• MUSI

    What is Music?

    This program of study offers a Bachelor of Music degree. Students audition for placement into one of six concentrations (Instrumental Performance, Jazz Performance, Piano Performance, Voice Performance, Composition, and Music Theory). 

    All undergraduate music degrees offer applied instruction in piano, voice, flute, oboe, clarinet, bassoon, saxophone, trumpet, horn, trombone, euphonium, tuba, percussion, harp, guitar, violin, viola, cello, and double bass.

    College of The Arts

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    Admission Requirements

    Admission to the Bachelor of Music program is separate from admission to Kennesaw State University. Students must meet the program requirements to pursue this degree program.

    Click Here to Learn More about the Bailey School of Music admission requirements 

    Graduation Requirements

    Students will be required to pass with a satisfactory grade (S) six semesters of MUAP 1101: Music Symposium, to be eligible to graduate. They must be enrolled every semester in this course until the requirement is accomplished.

    Related Minors or Certificates Available

    • Interdisciplinary Music and Entertainment Business Certificate
    • Music Minor
    • Music and Entertainment Business Minor

    Sample Classes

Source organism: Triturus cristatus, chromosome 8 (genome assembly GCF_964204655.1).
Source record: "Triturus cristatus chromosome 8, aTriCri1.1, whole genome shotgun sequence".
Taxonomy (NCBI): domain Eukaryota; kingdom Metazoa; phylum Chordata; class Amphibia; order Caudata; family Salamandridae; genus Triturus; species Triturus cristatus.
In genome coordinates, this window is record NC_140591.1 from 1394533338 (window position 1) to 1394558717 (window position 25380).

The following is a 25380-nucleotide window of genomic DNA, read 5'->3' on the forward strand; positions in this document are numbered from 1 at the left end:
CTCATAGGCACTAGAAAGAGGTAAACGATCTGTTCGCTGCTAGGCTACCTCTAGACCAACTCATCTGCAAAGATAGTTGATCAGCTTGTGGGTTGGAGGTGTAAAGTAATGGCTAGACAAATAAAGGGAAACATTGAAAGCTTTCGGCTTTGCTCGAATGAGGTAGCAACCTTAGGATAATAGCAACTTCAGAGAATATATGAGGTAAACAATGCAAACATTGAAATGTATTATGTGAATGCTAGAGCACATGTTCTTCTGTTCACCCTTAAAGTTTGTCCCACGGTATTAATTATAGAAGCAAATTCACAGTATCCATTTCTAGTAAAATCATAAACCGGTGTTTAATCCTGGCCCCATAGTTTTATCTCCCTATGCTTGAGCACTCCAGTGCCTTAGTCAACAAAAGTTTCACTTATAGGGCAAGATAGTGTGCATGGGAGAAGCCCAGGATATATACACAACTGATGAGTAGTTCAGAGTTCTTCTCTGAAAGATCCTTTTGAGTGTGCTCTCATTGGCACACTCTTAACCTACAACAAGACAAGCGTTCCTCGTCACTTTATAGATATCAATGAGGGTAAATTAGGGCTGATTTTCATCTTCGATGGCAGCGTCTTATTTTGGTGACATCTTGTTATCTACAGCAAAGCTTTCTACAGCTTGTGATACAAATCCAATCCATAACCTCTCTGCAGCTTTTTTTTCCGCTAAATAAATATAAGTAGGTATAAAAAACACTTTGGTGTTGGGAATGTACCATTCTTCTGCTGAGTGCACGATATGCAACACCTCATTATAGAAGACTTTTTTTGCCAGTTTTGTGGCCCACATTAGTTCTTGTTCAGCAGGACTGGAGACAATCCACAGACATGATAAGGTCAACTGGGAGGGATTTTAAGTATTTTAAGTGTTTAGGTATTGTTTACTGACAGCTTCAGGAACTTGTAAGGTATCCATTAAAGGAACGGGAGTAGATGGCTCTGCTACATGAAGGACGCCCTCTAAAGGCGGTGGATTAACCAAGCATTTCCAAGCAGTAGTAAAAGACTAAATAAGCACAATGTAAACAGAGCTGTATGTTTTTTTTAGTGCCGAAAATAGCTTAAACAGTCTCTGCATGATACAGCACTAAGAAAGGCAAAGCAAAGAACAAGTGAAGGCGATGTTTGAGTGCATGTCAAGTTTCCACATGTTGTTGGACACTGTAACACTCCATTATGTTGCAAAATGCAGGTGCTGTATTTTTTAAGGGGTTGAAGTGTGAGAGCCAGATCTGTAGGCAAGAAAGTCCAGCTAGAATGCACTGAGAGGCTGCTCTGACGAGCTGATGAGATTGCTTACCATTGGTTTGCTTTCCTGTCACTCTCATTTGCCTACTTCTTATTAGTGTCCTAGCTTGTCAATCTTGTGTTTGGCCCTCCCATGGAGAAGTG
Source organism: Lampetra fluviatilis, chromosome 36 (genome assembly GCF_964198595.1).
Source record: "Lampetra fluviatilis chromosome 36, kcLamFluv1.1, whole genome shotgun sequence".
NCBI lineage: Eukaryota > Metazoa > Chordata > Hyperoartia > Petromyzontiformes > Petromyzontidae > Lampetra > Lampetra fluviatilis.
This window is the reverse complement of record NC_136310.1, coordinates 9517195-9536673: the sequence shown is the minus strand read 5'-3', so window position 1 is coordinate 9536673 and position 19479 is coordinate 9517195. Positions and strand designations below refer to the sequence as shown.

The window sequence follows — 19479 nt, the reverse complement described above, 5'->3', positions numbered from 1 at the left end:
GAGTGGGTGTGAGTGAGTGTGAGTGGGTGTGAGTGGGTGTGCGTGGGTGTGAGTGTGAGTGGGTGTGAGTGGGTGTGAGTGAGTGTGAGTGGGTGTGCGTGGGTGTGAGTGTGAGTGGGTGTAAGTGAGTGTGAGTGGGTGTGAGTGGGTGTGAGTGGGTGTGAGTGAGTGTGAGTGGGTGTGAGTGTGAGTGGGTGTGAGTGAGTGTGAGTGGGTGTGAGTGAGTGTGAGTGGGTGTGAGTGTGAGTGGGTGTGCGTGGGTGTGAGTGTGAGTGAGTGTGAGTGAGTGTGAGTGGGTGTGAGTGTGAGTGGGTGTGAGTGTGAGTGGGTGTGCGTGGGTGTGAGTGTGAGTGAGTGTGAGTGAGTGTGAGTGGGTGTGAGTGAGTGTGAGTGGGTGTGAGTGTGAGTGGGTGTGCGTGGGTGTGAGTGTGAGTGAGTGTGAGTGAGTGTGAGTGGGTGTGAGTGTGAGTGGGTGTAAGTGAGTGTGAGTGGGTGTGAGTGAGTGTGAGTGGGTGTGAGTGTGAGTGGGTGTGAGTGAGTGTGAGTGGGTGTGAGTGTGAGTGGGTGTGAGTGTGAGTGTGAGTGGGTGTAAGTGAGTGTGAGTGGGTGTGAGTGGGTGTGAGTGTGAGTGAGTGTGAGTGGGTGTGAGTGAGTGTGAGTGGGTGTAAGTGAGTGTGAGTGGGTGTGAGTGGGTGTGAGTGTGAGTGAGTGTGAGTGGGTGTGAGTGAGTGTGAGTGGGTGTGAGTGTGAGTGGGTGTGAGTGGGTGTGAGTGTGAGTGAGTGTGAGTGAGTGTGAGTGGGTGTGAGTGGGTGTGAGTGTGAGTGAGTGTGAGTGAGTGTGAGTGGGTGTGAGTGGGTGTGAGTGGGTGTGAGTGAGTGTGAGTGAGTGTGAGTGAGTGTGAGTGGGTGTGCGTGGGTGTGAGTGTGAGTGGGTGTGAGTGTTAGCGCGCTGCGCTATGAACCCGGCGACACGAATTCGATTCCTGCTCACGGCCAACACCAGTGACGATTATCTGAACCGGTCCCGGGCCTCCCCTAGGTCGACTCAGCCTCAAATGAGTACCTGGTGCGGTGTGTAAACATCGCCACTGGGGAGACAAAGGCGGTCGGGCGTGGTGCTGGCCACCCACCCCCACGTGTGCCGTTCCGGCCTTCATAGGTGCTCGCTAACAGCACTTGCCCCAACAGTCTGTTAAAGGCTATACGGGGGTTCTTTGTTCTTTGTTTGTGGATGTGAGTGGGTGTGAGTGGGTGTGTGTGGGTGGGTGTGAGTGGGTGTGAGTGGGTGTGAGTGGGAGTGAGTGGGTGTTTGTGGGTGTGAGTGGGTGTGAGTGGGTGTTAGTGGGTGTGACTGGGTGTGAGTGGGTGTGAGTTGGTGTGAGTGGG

• Techniques of structural analysis of musical compositions in a variety of styles and periods with emphasis on harmony and form. The analysis of contrapuntal form is included.

    • Fundamental elements of conducting including baton technique, score reading, cueing, expression, interpretation and rehearsal skills with an emphasis on applying these techniques in practical conducting experiences involving vocal and instrumental ensembles.

    • Individually tailored instruction is utilized for the development of music composition skills by writing in traditional and contemporary styles in both small and large forms and for a variety of media.

    • This course surveys 20th- and 21st-century musical styles and theoretical systems, teaching students how to analyze a variety of works in which Common-Practice Period norms of tonality, rhythm, form, timbre, and texture have been superseded by new developments. Corresponding compositional exercises deepen student understanding of these new approaches. Topics include free atonality, serialism, neoclassicism, minimalism, allusions, chance, and electronic composition. The course prepares students to analyze music, write model compositions, and develop analytical papers.